HC Deb 08 February 1945 vol 407 cc2249-50W
Colonel Ropner

asked the Minister of Agriculture whether the improvement of veterinary education is regarded in any way as a national responsibility; how the Government contribution to such education compares with that for other medical education; and what contribution the Government has made to the success of the Veterinary Educational Trust scheme.

Mr. Hudson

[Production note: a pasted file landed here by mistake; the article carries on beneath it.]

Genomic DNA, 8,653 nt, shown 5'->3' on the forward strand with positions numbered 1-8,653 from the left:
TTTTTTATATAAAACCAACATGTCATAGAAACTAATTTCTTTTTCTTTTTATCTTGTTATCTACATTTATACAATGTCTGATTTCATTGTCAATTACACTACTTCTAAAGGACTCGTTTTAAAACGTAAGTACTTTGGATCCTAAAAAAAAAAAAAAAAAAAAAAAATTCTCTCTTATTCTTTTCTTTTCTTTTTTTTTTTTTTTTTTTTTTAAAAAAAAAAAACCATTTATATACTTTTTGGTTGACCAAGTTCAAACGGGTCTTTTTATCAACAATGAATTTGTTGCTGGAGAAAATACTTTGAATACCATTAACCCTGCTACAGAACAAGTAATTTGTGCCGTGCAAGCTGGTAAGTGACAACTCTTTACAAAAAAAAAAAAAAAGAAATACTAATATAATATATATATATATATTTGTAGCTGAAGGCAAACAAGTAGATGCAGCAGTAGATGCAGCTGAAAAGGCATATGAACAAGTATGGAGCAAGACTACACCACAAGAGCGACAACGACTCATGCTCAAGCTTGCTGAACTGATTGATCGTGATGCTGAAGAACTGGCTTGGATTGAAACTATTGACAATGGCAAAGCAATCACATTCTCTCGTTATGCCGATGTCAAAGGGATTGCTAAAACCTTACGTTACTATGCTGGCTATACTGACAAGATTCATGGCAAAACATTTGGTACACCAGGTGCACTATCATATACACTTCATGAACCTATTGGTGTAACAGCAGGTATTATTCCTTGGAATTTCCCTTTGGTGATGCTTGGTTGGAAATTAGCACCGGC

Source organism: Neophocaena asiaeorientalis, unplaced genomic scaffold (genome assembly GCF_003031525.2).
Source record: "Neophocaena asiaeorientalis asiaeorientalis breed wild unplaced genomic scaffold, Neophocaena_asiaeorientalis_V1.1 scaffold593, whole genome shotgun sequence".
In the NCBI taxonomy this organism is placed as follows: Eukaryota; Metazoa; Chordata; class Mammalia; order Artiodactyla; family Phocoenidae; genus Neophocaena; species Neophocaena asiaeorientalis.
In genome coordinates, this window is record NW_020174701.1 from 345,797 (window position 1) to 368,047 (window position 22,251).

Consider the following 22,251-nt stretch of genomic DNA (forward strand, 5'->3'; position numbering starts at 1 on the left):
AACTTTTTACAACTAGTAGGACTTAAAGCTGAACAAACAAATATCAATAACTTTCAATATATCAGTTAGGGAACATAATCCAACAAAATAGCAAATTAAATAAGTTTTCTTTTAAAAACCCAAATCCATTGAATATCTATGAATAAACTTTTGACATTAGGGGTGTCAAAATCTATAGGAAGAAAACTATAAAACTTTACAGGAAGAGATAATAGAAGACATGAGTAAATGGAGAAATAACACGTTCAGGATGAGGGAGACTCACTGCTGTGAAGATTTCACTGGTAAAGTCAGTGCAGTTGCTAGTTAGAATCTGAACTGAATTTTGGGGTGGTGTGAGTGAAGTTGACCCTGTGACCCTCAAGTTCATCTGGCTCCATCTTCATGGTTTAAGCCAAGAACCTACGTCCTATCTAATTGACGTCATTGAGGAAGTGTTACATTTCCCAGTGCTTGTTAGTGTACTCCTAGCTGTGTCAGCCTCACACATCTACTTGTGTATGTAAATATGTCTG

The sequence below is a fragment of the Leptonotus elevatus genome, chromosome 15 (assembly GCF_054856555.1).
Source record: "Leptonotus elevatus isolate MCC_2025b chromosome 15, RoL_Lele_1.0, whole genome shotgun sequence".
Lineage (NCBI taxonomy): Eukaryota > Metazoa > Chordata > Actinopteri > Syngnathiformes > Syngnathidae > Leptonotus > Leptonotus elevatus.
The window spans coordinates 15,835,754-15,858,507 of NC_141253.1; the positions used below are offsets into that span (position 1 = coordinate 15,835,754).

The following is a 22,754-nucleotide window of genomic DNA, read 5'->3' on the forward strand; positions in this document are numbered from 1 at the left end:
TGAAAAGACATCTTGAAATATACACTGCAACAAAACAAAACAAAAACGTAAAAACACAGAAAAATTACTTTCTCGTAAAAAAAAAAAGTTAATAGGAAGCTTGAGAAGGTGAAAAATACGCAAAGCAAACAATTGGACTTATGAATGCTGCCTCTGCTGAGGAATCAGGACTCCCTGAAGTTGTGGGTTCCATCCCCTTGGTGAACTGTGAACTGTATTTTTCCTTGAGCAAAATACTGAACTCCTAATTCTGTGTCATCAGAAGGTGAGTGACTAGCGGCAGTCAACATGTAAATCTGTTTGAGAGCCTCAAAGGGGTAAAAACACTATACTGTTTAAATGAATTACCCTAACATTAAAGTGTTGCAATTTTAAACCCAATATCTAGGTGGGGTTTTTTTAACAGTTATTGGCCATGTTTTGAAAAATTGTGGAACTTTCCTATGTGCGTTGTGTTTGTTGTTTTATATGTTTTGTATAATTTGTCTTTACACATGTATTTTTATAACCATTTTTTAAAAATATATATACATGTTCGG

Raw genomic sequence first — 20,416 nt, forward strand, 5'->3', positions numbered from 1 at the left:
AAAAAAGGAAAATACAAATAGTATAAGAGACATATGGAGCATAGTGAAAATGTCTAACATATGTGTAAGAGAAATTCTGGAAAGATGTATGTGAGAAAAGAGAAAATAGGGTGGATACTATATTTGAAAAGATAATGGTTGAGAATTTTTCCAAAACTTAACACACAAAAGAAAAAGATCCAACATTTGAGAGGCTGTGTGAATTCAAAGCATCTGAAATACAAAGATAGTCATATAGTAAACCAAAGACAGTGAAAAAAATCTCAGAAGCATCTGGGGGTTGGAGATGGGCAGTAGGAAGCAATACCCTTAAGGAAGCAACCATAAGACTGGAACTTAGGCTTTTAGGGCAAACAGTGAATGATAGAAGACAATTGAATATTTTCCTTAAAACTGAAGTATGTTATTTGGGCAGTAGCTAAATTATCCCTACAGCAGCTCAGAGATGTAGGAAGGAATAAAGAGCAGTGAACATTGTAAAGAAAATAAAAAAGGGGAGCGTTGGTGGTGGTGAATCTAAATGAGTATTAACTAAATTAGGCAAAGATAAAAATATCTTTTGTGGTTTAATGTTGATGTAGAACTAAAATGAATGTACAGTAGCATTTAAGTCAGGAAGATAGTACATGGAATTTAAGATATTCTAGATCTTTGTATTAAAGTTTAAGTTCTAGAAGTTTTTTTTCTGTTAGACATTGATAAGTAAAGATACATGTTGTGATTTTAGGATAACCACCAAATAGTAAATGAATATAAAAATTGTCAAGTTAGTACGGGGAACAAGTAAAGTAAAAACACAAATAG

The improvement of veterinary education is certainly regarded by the Government as a matter of national concern. A Committee under the chairmanship of Dr. Loveday, appointed by the Secretary of State for Scotland and myself, has made a number of recommendations for the improvement of veterinary education, and these are now under consideration by the Government and the various bodies concerned. The Government's financial contributions to medical and veterinary education are made on different bases, and it is hardly practicable to make a useful comparison between them; but the grants made to the two veterinary schools in England during the last four years amount to nearly £100,000. The Loveday Committee's recommendations envisage substantially larger grants for the veterinary educational facilities they propose. The Government does not contribute financially to the Veterinary Educational Trust, which is, of course, intended to supplement other resources.